News / Africa

Kenyan Government Condemned Over al-Bashir Visit

African leaders including indicted Sudanese President Omar al-Bashir joined tens of thousands of Kenyans when Kenyan President Mwai Kibaki to signed the new constitution into law, Nairobi, 27 Aug 2010
African leaders including indicted Sudanese President Omar al-Bashir joined tens of thousands of Kenyans when Kenyan President Mwai Kibaki to signed the new constitution into law, Nairobi, 27 Aug 2010

International and local human rights organizations have condemned the Kenyan government for not upholding its obligation to arrest Sudanese President Omar Hassan al-Bashir. The Sudanese leader, who is wanted by the International Criminal Court on charges of war crimes and genocide, was in attendance at the historic signing of Kenya's new constitution in Nairobi.

President al-Bashir was not mentioned on the list of African heads of state expected at the constitution signing ceremony Friday.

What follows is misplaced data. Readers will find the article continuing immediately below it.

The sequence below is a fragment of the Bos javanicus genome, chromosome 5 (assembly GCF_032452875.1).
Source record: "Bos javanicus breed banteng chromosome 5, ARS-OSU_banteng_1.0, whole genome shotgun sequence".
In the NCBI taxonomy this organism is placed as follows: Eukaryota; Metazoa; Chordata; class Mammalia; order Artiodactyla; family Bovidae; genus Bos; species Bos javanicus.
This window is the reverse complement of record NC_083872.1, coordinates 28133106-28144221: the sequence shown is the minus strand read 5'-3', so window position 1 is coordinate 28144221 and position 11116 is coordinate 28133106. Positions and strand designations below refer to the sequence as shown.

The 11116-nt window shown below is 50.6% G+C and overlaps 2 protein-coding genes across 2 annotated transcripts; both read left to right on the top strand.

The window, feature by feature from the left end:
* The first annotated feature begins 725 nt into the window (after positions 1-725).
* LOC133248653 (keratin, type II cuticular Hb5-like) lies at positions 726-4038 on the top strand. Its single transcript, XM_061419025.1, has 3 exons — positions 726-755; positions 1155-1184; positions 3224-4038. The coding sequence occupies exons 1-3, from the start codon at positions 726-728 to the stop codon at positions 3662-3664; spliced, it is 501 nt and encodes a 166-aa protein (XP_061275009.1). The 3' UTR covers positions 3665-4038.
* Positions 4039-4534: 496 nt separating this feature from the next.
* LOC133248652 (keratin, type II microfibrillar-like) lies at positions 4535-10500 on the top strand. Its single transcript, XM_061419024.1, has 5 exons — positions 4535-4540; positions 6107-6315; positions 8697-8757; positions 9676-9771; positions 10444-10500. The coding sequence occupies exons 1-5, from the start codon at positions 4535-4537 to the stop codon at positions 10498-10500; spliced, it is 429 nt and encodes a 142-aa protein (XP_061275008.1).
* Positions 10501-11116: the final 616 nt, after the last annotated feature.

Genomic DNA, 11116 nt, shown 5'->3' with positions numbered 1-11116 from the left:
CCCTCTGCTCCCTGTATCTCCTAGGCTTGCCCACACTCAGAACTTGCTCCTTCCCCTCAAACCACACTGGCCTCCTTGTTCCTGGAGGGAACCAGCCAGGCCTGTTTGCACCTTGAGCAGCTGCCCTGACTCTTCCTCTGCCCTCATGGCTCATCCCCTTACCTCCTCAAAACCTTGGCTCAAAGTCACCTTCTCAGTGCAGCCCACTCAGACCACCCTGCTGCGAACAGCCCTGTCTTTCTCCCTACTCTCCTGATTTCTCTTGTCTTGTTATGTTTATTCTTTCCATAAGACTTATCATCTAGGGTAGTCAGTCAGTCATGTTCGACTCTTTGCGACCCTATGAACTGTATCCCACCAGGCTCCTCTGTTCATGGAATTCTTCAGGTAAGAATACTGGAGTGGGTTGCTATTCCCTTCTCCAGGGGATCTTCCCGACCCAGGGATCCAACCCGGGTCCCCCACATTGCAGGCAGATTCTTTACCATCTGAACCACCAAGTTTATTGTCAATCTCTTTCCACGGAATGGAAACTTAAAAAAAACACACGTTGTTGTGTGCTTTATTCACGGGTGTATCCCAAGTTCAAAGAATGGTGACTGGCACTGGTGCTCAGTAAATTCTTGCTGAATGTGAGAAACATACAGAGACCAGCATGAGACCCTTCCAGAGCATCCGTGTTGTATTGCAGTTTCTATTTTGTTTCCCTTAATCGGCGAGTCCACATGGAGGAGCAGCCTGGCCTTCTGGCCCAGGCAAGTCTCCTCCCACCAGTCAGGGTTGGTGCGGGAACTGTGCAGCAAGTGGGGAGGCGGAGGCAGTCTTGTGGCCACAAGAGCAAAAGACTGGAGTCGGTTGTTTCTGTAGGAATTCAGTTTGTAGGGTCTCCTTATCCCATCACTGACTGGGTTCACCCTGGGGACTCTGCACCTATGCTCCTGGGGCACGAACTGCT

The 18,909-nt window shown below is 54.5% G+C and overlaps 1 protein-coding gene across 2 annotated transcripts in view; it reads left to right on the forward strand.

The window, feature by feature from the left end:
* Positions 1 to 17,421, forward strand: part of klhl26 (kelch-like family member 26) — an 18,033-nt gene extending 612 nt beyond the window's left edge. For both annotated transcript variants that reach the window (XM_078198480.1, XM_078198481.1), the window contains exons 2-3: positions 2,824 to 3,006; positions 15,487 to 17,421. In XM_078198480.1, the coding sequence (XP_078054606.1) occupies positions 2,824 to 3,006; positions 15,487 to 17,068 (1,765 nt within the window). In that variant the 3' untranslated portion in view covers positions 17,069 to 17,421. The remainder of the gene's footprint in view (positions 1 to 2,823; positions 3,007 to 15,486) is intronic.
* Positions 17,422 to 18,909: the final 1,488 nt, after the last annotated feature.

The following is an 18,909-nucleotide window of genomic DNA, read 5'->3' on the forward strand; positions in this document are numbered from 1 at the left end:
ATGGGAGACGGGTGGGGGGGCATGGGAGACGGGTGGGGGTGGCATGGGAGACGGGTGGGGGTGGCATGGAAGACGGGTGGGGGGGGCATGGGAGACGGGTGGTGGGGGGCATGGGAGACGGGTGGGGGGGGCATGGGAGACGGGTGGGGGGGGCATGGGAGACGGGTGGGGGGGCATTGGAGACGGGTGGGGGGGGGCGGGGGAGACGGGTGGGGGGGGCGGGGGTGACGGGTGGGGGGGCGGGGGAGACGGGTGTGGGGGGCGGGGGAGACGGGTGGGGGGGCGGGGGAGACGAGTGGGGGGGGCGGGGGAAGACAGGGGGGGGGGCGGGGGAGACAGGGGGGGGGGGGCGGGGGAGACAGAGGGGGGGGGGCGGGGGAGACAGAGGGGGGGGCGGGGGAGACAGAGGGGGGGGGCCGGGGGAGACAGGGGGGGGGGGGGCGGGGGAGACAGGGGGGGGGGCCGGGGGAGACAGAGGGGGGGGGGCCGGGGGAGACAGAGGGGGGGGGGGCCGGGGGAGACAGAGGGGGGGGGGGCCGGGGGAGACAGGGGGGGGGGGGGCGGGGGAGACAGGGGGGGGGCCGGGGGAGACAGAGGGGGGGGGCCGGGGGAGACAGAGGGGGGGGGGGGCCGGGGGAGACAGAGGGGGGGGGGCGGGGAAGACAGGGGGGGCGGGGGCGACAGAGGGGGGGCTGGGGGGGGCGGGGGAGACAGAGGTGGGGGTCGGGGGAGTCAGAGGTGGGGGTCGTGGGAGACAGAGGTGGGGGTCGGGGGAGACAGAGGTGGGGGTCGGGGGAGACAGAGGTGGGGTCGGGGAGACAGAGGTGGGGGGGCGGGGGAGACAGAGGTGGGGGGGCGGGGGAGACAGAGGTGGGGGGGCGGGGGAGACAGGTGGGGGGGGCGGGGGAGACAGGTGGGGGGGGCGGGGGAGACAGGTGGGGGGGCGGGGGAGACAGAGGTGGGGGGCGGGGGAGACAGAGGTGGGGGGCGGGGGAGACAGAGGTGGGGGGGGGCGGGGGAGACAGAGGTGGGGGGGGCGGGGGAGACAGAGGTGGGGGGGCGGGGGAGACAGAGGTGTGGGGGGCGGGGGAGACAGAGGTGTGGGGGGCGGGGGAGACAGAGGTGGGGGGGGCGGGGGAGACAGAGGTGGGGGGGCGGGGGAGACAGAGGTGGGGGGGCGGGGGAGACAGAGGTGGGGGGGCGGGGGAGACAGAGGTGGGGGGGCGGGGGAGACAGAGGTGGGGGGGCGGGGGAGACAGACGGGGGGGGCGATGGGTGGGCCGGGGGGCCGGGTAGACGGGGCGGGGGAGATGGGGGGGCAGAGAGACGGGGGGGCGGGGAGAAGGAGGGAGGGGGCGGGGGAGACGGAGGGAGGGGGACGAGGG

The Kenyan government says it invited the indicted Sudanese leader to attend the event. Al-Bashir's presence at the festivities shocked and dismayed human rights organizations, who had previously urged the Kenyan government not to allow al-Bashir from entering Kenya or to arrest him if he did.

In March 2009, the International Criminal Court in The Hague issued an arrest warrant for al-Bashir for atrocities committed in Darfur in western Sudan. A second arrest warrant was issued last month on charges of genocide.  Al-Bashir is the first sitting head of state ever indicted by the ICC.

A researcher for Human Rights Watch, Elizabeth Evenson says Kenya has blatantly ignored its obligation as a signatory to a statute that requires states to cooperate with the International Criminal Court, which includes the execution of arrest warrants.

"It really is an insult to the victims not only in Darfur, but to the victims of the post-election violence in Kenya because it really throws into question the commitment of the Kenyan government to accountability and to cooperating with the ICC and the investigation," Evenson said.

Last November, the ICC stepped in to investigate possible crimes against humanity committed during the ethnic violence that broke out following Kenya's disputed presidential election in December 2007. Main suspects behind the violence include prominent Cabinet members, politicians, and businessmen. The ICC opened the investigation when the Kenyan government failed to meet its own deadline to establish a local tribunal.